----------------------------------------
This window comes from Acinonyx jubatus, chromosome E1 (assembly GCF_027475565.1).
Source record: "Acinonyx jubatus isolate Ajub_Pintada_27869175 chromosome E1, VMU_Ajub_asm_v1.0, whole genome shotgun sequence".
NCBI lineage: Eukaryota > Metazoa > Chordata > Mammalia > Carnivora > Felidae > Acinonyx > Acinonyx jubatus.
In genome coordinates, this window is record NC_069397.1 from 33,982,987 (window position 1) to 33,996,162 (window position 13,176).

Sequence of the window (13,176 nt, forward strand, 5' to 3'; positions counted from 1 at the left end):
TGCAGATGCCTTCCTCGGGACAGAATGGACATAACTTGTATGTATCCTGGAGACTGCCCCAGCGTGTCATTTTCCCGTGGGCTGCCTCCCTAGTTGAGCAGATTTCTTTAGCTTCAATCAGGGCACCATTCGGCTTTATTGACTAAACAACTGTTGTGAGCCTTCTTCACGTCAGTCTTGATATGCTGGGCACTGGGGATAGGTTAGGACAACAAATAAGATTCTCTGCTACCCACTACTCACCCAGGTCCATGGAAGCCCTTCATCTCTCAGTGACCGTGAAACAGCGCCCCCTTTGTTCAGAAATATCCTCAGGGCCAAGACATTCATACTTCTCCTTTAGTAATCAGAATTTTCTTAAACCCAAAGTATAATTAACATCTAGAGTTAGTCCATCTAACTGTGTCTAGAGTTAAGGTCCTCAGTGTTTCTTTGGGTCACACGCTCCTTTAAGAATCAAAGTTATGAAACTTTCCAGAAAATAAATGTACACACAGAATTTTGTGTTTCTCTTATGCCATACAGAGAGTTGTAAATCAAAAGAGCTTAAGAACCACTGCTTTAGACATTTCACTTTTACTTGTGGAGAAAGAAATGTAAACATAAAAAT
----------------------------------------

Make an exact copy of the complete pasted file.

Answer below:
This window comes from Acinonyx jubatus, chromosome E1 (assembly GCF_027475565.1).
Source record: "Acinonyx jubatus isolate Ajub_Pintada_27869175 chromosome E1, VMU_Ajub_asm_v1.0, whole genome shotgun sequence".
NCBI lineage: Eukaryota > Metazoa > Chordata > Mammalia > Carnivora > Felidae > Acinonyx > Acinonyx jubatus.
In genome coordinates, this window is record NC_069397.1 from 33,982,987 (window position 1) to 33,996,162 (window position 13,176).

Sequence of the window (13,176 nt, forward strand, 5' to 3'; positions counted from 1 at the left end):
TGCAGATGCCTTCCTCGGGACAGAATGGACATAACTTGTATGTATCCTGGAGACTGCCCCAGCGTGTCATTTTCCCGTGGGCTGCCTCCCTAGTTGAGCAGATTTCTTTAGCTTCAATCAGGGCACCATTCGGCTTTATTGACTAAACAACTGTTGTGAGCCTTCTTCACGTCAGTCTTGATATGCTGGGCACTGGGGATAGGTTAGGACAACAAATAAGATTCTCTGCTACCCACTACTCACCCAGGTCCATGGAAGCCCTTCATCTCTCAGTGACCGTGAAACAGCGCCCCCTTTGTTCAGAAATATCCTCAGGGCCAAGACATTCATACTTCTCCTTTAGTAATCAGAATTTTCTTAAACCCAAAGTATAATTAACATCTAGAGTTAGTCCATCTAACTGTGTCTAGAGTTAAGGTCCTCAGTGTTTCTTTGGGTCACACGCTCCTTTAAGAATCAAAGTTATGAAACTTTCCAGAAAATAAATGTACACACAGAATTTTGTGTTTCTCTTATGCCATACAGAGAGTTGTAAATCAAAAGAGCTTAAGAACCACTGCTTTAGACATTTCACTTTTACTTGTGGAGAAAGAAATGTAAACATAAAAAT